Find us on Google+

SpaceX’s Latest Timeline for Tonight’s Launch and Landing Attempt

SpaceX is currently aiming for a Dec. 21 launch of the Falcon 9 rocket, carrying 11 satellites for Orbcomm. SpaceX will also attempt to land the first stage of the Falcon 9 rocket at Cape Canaveral. The landing of the first stage is a secondary test objective. Credit: SpaceX
Credit: SpaceX
Credit: SpaceX

SpaceX released a timeline for Monday’s Falcon 9 launch and first stage landing attempt, which the Hawthorne, California, company will webcast beginning at approximately 8:10 p.m. Eastern with the 5-minute launch window opening at 8:29 p.m. Eastern.

If all goes according to plan, Falcon 9’s first stage will separate two minutes and 24 seconds after lifting off from Florida’s Cape Canaveral Air Force Station, begin its boost-back burn about a minute-and-a-half later, and finally land — or attempt to land — at the Cape right around 10 minutes after liftoff.

Deployment of Orbcomm’s 11 machine-to-machine communications satellite — the main objective of tonight’s mission — is expected to begin 15 minutes after launch and conclude 5 minutes later. All 11 satellites should deploy their antennas and solar arrays and start transmitting signal within 31 minutes of Falcon 9’s liftoff.

The timeline and mission information comes straight from SpaceX’s Orbcomm-2 mission press kit:

Hour/Min Events
-00:34 Launch Conductor takes launch readiness poll
-00:30 RP-1 (rocket grade kerosene) and liquid oxygen (LOX) loading underway
-00:10 Falcon 9 begins engine chill prior to launch
-00:02 Range Control Officer (USAF) verifies range is go for launch
-00:01:30 SpaceX Launch Director verifies go for launch
-00:01 Command flight computer to begin final prelaunch checks
-00:01 Pressurize propellant tanks
-00:00:03 Engine controller commands engine ignition sequence to start
00:00:00 Falcon 9 liftoff

Hour/Min Events
+00:01 Max Q (moment of peak mechanical stress on the rocket)
+00:02:20 1st stage engine shutdown/main engine cutoff (MECO)
+00:02:24 1st and 2nd stages separate
+00:02:35 2nd stage engine starts
+00:03 Fairing deployment
+00:04 1st stage boostback burn
+00:08 1st stage re-entry burn
+00:10 2nd stage engine cutoff (SECO)
+00:10 1st stage landing
+00:15 ORBCOMM satellites begin deployment
+00:20 ORBCOMM satellites end deployment
+00:26 1st satellite completes antenna & solar array deployment & starts transmitting
+00:31 All satellites complete antenna & solar array deployment & start transmitting

Mission Overview
With this mission, SpaceX’s Falcon 9 rocket will deliver 11 satellites to low-Earth orbit for ORBCOMM, a leading global provider of Machine-to-Machine (M2M) communication and Internet of Things (IoT) solutions. The ORBCOMM launch is targeted for an evening launch from Space Launch Complex 40 at Cape Canaveral Air Force Station, Fla. If all goes as planned, the 11 satellites will be deployed approximately 20 minutes after liftoff, completing a 17-satellite, low Earth orbit constellation for ORBCOMM.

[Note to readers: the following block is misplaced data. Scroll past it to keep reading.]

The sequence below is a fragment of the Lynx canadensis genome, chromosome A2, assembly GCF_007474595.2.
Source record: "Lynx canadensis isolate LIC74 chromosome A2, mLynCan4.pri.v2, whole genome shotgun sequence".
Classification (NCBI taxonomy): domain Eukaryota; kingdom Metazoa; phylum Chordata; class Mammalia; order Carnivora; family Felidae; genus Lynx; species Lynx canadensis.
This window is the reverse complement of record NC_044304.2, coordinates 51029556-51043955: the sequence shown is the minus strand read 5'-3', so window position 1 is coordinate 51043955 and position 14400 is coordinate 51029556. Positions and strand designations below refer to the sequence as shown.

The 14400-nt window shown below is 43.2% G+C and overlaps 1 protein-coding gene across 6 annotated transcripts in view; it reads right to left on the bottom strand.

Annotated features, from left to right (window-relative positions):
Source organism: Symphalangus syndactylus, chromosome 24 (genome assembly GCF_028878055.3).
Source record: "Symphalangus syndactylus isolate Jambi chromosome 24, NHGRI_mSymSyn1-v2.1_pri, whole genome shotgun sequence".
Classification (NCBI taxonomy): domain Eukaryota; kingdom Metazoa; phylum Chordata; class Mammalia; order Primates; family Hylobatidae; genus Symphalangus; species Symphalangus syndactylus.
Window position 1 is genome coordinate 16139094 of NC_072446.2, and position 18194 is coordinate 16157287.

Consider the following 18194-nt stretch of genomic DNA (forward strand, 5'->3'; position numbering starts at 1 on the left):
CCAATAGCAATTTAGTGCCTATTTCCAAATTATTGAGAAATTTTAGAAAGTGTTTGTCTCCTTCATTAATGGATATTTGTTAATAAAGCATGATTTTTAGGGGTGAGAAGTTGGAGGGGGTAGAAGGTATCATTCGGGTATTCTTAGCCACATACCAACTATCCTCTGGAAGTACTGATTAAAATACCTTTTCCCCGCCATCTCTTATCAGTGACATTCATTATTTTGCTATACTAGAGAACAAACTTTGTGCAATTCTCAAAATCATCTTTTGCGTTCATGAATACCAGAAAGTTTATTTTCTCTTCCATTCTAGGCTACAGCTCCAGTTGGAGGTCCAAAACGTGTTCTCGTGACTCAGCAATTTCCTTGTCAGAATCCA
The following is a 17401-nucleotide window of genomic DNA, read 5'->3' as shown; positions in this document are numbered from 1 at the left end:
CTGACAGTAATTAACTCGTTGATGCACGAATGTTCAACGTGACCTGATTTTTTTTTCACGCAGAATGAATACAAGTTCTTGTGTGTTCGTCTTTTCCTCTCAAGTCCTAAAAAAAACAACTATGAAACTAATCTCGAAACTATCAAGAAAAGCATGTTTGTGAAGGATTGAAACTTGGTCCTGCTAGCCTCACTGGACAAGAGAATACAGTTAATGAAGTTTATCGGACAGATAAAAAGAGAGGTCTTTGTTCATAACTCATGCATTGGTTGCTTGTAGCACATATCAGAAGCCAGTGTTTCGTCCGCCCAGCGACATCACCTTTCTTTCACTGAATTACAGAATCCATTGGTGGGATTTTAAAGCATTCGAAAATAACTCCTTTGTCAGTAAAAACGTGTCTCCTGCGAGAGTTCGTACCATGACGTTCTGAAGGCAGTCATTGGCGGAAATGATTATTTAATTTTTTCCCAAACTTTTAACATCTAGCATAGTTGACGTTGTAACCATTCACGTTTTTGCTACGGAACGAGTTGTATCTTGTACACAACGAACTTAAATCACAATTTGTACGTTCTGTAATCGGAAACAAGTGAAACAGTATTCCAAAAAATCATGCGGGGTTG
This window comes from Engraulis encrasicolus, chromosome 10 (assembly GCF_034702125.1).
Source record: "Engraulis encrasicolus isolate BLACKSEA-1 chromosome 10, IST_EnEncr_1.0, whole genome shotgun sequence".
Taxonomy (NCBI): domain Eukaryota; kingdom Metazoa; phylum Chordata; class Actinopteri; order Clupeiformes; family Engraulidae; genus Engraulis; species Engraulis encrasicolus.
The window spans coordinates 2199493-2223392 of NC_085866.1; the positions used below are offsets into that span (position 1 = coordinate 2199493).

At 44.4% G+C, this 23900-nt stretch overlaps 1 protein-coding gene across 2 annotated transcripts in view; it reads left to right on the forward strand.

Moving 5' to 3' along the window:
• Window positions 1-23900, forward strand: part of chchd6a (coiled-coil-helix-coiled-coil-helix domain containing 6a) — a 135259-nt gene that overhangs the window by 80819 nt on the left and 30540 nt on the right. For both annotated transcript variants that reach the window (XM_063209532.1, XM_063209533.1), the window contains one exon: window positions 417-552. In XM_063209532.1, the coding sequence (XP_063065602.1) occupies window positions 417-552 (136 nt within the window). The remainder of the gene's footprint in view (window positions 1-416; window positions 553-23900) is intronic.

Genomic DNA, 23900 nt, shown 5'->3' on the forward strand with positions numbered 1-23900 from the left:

This mission also marks SpaceX’s return-to-flight as well as its first attempt to land a first stage on land. The landing of the first stage is a secondary test objective.

ORBCOMM OG2 is the world’s first and only commercial satellite network 100 percent dedicated to machine-to-machine (M2M) communications. The ORBCOMM network uses low-Earth orbit satellites to provide reliable and cost-effective M2M communications to and from the most remote areas of the world.

ORBCOMM satellites are constantly in motion around the Earth, providing inherent network redundancy and minimizing line-of-sight issues for continuous global coverage. Each satellite’s VHF frequency furthers signal propagation and message delivery is unaffected by bad weather. In addition, the optimized message size is ideal for M2M applications.

Each OG2 satellite will offer up to twelve times the data access and up to twice the transmission rate of an existing OG1 satellite. Each OG2 satellite is the equivalent of six OG1 satellites, providing faster message delivery, larger message sizes and better coverage at higher latitudes, while significantly increasing network capacity.

ORBCOMM’s proven ground infrastructure enables worldwide M2M satellite messaging. The company’s 16 Gateway Earth Stations in 13 countries track and establish two-way satellite communications, while the company’s Gateway Control Centers process the data and provide the interconnection to terrestrial communications networks. ORBCOMM’s Network Control Center in Sterling, Va. serves as the focal point for managing the company’s satellite constellation and ensuring reliable message delivery.

Source: Space News

SpaceX’s Latest Timeline for Tonight’s Launch and Landing Attempt

Posted in Whats New and tagged by with no comments yet.

Leave a Reply

Your email address will not be published. Required fields are marked *